2. I'm in a bad mood and lacking the energy to discipline, it's easier to let them climb on the table then it will be to enforce the boundary.

Think about this from the child's perspective. One day you climb on the table and you're told “no, you may not do that.” The next day you climb on the table and your parent laughs and playfully chases you as you climb on and off the table, being tickled and having a great time. The next day, you climb on the table and the parent firmly says, “no, you know you can't climb up there!” Then the next day you climb on the table and the parent looks at you, considers saying something, then changes their mind and allows it because they're too sleepy to enforce the rule.

That is a very confusing message for the child. Boundaries need to be in place and you need to be predictably reacting regardless of your mood or your level of patience in the moment. Nobody said parenting is easy. Yes, it takes consistency and follow through even in moments you'd rather not exert the energy.

Part of consistently enforcing the boundary is having a consequence for breaking the rule.

I assume we all agree now, that if a boundary is being pushed and tested, the parents need to uphold that boundary every time so the child is learning that it is not okay. However, it is equally crazy and unproductive, for a parent to simply verbally repeat over and over and over the same rule, as their child feels comfortable breaking the rule over and over because there is no tangible consequence for the behavior. Here's an example I just witnessed:

A family is out to dinner. The 5-year-old asks for bread from the bread basket that arrives before the meal. The parent says, yes, you may have one. The child eats one piece of bread then reaches for another. The parent says, “No. Your dinner will be here soon, no more bread." The child smiles with a mischievous twinkle in his eye that I recognized from the next table. That look children who run the house all have. The look that says, "actually, I'm gonna do whatever I want.” The child grabs the bread and smiles at the parents. Then, the parents did nothing to uphold the boundary being broken. The child finishes that bread and reaches for another as dinner is arriving. The parents say, "No, I said no more bread. Your dinner is here." The child disregards the objection completely and grabs more bread, instead of eating the meal that arrived. It happened two more times through out the meal. So what is the issue here? Did the parents respond consistently to the boundary of "no more bread"? Yes, verbally they did respond consistently. But the fact of the matter is, you do need a consequence in place if the child keeps pushing. It should go something like this:

The child reaches for the bread the second time, and the child is met with the parent removing the bread from their hand, moving the bread basket from their reach, and firmly saying, "I said no. Your dinner will be here shortly.” The natural consequence for reaching to grab more bread, is the child does not get to have that bread.

In general, the flow should be something like this:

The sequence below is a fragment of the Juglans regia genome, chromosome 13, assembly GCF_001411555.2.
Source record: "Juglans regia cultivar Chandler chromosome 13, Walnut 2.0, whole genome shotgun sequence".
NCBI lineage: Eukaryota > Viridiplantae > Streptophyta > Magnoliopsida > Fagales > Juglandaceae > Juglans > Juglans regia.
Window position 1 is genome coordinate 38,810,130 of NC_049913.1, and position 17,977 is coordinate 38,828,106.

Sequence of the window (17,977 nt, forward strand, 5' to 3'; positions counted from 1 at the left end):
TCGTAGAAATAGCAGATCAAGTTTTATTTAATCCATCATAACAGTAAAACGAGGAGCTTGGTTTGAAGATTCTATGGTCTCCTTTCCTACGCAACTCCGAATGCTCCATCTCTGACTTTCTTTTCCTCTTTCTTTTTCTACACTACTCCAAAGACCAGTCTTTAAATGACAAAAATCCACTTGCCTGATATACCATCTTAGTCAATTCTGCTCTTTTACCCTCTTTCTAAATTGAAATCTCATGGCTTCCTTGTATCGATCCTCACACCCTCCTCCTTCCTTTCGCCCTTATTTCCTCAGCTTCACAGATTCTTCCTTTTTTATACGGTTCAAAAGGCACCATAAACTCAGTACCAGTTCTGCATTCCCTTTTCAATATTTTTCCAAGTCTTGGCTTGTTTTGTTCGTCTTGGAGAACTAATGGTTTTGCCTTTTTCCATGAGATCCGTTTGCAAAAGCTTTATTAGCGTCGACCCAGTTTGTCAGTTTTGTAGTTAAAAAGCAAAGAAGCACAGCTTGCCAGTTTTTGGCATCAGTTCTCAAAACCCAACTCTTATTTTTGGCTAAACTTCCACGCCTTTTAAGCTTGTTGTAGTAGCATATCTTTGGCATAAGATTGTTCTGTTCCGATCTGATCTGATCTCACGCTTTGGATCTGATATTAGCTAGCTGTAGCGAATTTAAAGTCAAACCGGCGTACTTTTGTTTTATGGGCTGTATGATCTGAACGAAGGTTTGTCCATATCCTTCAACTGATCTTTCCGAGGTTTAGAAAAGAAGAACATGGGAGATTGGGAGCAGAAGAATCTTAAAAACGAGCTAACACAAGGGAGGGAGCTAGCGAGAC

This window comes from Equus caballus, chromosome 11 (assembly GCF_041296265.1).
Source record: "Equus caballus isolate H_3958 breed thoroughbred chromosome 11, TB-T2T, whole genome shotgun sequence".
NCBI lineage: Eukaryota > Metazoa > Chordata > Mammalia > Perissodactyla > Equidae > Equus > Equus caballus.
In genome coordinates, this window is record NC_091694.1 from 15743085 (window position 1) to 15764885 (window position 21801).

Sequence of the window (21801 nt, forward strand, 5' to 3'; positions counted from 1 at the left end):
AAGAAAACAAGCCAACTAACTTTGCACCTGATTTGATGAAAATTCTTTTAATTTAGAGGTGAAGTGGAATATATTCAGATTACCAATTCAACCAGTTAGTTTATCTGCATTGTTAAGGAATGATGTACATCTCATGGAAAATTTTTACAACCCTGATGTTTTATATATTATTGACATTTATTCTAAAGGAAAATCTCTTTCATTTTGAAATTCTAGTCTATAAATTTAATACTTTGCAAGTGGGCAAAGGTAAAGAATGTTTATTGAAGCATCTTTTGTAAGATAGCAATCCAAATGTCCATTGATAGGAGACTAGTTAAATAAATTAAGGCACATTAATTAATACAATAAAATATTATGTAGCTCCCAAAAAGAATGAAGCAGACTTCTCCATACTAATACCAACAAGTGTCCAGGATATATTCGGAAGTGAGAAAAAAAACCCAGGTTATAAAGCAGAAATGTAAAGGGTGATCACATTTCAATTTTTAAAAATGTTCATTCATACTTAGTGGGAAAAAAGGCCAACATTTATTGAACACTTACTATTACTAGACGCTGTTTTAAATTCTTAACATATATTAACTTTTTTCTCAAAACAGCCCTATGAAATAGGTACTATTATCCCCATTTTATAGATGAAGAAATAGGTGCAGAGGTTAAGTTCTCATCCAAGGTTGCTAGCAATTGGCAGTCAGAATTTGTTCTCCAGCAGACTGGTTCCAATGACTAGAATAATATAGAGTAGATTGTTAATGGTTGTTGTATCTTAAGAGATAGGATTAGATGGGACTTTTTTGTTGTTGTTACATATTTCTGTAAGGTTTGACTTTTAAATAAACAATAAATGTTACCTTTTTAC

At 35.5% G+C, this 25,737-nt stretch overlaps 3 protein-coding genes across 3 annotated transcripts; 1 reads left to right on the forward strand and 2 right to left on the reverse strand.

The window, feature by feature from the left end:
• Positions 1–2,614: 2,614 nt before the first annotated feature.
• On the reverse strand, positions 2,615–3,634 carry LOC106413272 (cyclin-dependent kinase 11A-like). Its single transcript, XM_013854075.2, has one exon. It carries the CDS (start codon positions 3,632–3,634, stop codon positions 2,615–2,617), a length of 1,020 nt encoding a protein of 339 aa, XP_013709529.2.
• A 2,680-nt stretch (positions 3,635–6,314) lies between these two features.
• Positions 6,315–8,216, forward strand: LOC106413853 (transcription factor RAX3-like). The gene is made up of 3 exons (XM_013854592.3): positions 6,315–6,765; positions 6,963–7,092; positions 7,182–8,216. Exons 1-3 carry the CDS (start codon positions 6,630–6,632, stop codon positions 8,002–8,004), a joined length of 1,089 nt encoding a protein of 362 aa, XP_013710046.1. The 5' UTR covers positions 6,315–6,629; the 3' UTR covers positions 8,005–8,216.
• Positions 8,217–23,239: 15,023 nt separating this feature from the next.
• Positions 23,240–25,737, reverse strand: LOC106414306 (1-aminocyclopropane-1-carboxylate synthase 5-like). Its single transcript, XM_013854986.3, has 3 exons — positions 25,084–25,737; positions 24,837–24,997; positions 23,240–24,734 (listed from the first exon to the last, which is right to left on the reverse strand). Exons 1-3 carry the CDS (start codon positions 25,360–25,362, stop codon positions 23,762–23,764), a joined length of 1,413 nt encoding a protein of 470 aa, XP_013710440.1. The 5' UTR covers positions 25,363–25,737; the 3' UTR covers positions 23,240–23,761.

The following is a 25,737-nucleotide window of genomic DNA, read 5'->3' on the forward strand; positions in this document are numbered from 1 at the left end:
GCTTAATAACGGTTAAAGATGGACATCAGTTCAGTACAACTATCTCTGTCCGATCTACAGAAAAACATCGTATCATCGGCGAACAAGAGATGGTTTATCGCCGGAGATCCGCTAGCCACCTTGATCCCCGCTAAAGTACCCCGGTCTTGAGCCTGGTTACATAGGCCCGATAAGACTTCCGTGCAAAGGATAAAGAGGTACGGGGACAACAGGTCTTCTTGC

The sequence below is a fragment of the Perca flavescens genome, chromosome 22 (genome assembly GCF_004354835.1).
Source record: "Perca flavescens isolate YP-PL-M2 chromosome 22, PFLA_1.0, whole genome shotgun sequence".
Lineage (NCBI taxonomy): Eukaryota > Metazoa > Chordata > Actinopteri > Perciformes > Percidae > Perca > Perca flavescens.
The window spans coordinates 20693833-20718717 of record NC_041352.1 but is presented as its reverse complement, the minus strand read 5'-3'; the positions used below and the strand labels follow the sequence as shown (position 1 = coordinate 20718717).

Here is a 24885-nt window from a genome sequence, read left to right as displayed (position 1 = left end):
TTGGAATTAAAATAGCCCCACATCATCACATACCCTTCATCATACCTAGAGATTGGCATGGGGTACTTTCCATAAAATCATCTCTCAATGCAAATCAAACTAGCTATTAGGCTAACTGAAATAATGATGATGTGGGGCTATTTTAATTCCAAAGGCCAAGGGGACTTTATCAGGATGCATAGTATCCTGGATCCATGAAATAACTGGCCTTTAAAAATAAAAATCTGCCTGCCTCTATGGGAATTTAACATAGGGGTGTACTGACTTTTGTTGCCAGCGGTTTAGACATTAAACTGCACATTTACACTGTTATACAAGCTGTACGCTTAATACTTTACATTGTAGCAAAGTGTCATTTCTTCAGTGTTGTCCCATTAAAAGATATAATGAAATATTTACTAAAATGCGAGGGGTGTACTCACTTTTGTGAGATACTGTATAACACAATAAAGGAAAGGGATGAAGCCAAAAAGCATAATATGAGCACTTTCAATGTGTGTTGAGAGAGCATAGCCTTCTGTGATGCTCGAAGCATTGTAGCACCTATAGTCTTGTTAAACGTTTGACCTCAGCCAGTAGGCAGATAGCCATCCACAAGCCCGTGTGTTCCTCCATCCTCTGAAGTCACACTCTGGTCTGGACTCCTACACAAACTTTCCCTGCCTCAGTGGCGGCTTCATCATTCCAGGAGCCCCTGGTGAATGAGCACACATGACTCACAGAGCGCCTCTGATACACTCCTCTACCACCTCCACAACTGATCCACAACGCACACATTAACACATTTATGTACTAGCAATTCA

1. Child pushes a boundary
  2. Parent verbally reminds them that they may not do whatever it is, plus a reminder of what they CAN do instead.
  3. Child pushes a second time
  4. Parent verbally reminds of boundary, and this time, adds in that there will be a consequence if they try again.
  5. Child pushes a third time.
  6. Parent swiftly enforces consequence, without discussion, just action.

When I say a child needs consistency and follow through, it is not simply limited to meeting an undesirable behavior with a verbal limit being hit. The consequence must follow if they push more than twice, otherwise, you will simply be teaching them that you are full of empty threats, and your words carry no weight.

Both parents and caregivers need to be on the same page.

Finally, consistency and follow through are also referring to all adults who regularly see the children. That includes your nanny or babysitter. It includes grandparents if they are consistently seeing your kids. If you are being firm with the boundaries and doing a great job of following through and setting a consequence when your child tests the limit, but your spouse is not doing those things, behavior will not improve. You all need to be in agreement that you all react the same way to undesirable behavior. Your child needs to know that they cannot go to the other parent, or the nanny to get a better answer. They need to know that whatever answer Dad gives, is the same answer Mom would give and the same answer the nanny would give. As my sister and her wife say to my 6 year old nephew, “Two moms, one answer!”

Undermining each other's authority does nothing but create worse behavior, and encourage your child to be sneaky and deceptive. Your child will eventually figure out the skill set of being intentionally deceptive, as that is a basic human skill that we all develop in childhood. But there is no reason to get your child there faster than necessary. If you do disagree with the rule or the consequence your spouse or nanny is putting in place, do not undermine them in front of your child. In front of your child, you need to support their decision and show your child that all the adults agree. Then later, after bedtime, you can sit down and discuss if that rule or that consequence needs to be changed. You can argue about it, have a productive fight for your point of view, and come to an agreement about how to handle it going forward. But whatever you decide, stick with it and don't undermine each other's authority.

We now know that giving power and control, setting a boundary, and consistency are the first three tools necessary to affect change at home. But without the last piece which is all about positive discipline, you won't start seeing a positive shift in their behavior. These all need to work together in order to create a positive shift in behavior and in your relationship with your kids.

By Kylee Sallak
Keely Sallak Kylee Sallak

Founder of Back To Basics Parenting in New York City, Kylee specializes in newborn through 5-year-old sleep and behavior. The overall premise of Back To Basics Parenting is that happy parents raise happy children. Kylee brings the issue of managing parental happiness to the forefront of the conversation with all of her clients.